Last updated on 5 January 2018
CPD23 Thing 3 considered personal branding. Prior to my LIS studies I was ignorant of this idea of creating and building my professional self as a brand. And it does make sense, especially in a working climate where people are not likely to stay with one organisation their entire career. We’re entities in ourselves. A thoughtful and strategic approach to building a personal brand is required to market ourselves appropriately to the opportunities we wish to seize and the goals we wish to achieve.
I have a degree in business (marketing), so I tend to think about and apply the term ‘brand’ in this sense. Let’s dust off the old marketing textbooks….here’s some definitions.
Brand – “a perception resulting from experiences with, and information about, a company or a line of products” (Duncan, 2005, p. 6).
Brand – “a name, term, sign, symbol or design, or a combination of these, intended to identify the goods or services of one seller or group of sellers and to differentiate them from those of competitors” (Kotler et al, 2004, p. 407)
A related concept…..
Brand identity – “the design of the public face or distinctive visual appearance of an organisation or brand” (Duncan, 2005, p. 329).
Okay, so these definitions are heavy on marketing from an organisational and/or consumer-driven perspective but we can see some key elements.
- Perception – your personal brand is how others see you. How others experience your contributions to discussions, projects, etc form your reputation.
- Public face – your presence (online and offline) and the professional you display publicly. A blog name, blog design, domain, twitter username, avatar, logo, all make up your online ‘public face’.
- Differentiation – your character traits, skills, knowledge, experience and interests identify you as a professional and make you different from others.
To me, a personal brand is determined by three things: –
- Professional relationships.
Thanks to social media knowing no boundaries, personal learning networks are often formed with members having not met each other in real life. When building a personal learning network – establishing and strengthening relationships – you’d obviously like other people to feel comfortable to form a connection with you. First encounters are often with personal brands. People who you follow, who follow you, people you converse, share and collaborate with form a connection with your brand. You’d like people to be confident with you and respective of your contributions to the personal learning network.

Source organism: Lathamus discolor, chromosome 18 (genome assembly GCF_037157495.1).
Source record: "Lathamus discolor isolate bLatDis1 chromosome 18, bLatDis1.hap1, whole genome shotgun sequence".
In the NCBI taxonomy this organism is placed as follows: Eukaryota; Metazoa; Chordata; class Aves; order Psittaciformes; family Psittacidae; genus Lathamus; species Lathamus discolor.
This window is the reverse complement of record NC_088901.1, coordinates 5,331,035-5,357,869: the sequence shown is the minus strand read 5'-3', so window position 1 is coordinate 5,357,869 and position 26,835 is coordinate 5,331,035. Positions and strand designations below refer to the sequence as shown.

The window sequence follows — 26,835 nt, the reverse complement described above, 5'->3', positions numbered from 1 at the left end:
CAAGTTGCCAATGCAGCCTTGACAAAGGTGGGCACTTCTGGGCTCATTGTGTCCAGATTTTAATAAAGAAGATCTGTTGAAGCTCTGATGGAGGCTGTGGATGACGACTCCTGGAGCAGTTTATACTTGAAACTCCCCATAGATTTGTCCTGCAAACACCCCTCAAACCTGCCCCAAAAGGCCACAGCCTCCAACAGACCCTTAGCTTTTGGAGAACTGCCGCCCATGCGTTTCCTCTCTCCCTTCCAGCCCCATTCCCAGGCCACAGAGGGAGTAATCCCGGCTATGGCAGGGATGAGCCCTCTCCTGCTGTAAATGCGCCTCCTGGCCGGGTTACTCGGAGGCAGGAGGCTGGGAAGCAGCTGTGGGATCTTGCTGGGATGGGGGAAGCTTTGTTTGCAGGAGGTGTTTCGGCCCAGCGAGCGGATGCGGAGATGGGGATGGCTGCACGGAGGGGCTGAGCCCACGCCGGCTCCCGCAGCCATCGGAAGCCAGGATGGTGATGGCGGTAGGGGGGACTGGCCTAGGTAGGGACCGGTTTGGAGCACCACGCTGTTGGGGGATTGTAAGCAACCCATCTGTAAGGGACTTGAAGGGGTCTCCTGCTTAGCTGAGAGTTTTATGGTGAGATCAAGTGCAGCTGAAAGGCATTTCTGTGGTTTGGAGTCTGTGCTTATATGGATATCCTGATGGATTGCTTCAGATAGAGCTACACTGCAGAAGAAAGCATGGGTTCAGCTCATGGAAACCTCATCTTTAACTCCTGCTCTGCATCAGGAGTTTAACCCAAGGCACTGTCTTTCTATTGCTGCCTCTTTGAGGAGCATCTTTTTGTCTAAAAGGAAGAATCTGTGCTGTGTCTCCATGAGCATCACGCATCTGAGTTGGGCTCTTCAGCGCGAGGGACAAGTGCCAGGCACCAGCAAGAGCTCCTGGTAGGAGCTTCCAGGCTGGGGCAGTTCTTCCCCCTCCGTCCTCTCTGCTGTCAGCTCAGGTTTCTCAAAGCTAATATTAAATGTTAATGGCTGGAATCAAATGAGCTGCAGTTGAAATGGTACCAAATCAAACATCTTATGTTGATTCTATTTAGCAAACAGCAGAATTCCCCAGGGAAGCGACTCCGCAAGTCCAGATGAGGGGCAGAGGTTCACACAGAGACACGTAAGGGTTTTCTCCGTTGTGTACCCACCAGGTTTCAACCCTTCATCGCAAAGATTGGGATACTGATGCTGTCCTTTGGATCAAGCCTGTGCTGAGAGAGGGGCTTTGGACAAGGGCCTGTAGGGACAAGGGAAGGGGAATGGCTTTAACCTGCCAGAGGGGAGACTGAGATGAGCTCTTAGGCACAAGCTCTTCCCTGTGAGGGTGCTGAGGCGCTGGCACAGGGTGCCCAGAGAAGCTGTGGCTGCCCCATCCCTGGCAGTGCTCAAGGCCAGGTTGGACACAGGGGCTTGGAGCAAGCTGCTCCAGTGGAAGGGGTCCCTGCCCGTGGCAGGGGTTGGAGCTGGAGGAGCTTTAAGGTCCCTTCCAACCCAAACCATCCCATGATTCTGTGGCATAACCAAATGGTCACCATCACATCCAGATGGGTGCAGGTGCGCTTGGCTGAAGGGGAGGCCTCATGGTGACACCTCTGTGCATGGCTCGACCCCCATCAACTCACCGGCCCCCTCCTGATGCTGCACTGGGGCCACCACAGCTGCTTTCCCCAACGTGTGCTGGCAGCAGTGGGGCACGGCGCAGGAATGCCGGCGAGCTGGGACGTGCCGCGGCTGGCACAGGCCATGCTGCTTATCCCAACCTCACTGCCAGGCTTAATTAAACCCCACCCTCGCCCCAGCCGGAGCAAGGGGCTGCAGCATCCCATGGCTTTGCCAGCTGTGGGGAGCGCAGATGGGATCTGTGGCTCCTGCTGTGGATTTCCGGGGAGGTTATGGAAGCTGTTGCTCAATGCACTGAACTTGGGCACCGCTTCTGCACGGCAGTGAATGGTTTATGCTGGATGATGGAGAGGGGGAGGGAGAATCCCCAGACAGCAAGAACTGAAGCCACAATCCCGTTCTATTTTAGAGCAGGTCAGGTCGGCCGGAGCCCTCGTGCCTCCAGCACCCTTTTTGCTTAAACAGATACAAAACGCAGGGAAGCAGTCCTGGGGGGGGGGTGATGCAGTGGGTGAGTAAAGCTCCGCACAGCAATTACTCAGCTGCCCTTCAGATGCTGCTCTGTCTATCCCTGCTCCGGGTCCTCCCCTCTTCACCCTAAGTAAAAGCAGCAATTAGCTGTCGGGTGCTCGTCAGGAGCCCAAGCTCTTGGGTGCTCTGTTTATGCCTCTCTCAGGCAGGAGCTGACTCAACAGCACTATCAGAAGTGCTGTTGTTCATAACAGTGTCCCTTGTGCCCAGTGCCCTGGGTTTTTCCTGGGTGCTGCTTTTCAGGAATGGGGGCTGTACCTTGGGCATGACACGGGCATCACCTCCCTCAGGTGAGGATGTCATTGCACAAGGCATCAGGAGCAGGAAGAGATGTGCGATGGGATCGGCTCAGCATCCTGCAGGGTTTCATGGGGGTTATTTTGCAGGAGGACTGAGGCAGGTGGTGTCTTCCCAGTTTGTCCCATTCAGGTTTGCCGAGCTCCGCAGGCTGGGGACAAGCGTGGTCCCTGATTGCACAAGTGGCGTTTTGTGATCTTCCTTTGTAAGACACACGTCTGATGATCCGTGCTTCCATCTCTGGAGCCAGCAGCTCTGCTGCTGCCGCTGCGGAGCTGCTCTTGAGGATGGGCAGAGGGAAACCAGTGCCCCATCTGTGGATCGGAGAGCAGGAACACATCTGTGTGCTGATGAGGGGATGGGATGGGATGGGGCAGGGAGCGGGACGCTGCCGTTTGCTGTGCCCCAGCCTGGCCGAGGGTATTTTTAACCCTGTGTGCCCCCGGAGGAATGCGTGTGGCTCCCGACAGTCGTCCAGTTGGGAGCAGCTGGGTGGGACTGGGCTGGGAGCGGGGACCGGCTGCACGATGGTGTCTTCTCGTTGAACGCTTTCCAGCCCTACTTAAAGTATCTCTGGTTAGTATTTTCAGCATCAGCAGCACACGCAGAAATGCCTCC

Developing a personal brand is an ongoing process of aligning how others see you with what you’d like to convey. So far, for my online presence, I’ve paid thorough attention to: –
- Choosing my domain and blog names
- Twitter username
- Twitter and Linkedin avatars
- Look of my blog and choice of photo in the header
- Look of personal business cards
- Biographies – for blog and speaking events
- Content discussed and posted on Twitter and blog.
With the decisions I’ve made about my online presence, I’ve aimed to achieve, to some degree: –
- an accurate reflection of who I am
- consistency across ‘profiles’ – LinkedIn, Twitter, Blog
- flexibility (for my different career stages)
- purpose and meaning
Given I’m still a LIS student and not sure exactly where I’d like to go in my career (though I have an idea and know what skills I’d like to develop), my ‘offline’ professional presence is about aiming to do my best in everything I undertake, take up opportunities to receive advice as well as to provide it, expand my skillset and knowledge base, and applying what I learn to my work. While the decisions I make impacts the kind of ‘presence’ I convey at this stage of my career, I do not make them lightly. It shouldn’t matter whether you know where you want to head or not, how you conduct yourself among your peers contribute to the development of your personal brand.
My ‘two cents worth’ of advice to others is to start small and pay attention to the smallest of details. This is how I’ve approached establishing a personal brand and I think it’s worked well. It all adds up to being your ‘public face’. Make yourself easy to find and connect with by helping others ‘join the dots’ of your online presence and maintain a consistent identity. Keeping an accurate, and by ‘accurate’ I mean ‘honest’ personal brand will enable you and others to identify people with similar (or varied) interests, values and expertise to connect, share and collaborate with. A personal brand is an important consideration in building a personal learning network.
Duncan, T (2005) Principles of Advertising and IMC, 2nd ed. McGraw-Hill; USA.
Kotler et al (2004) Marketing, 6th ed. Pearson Education; China.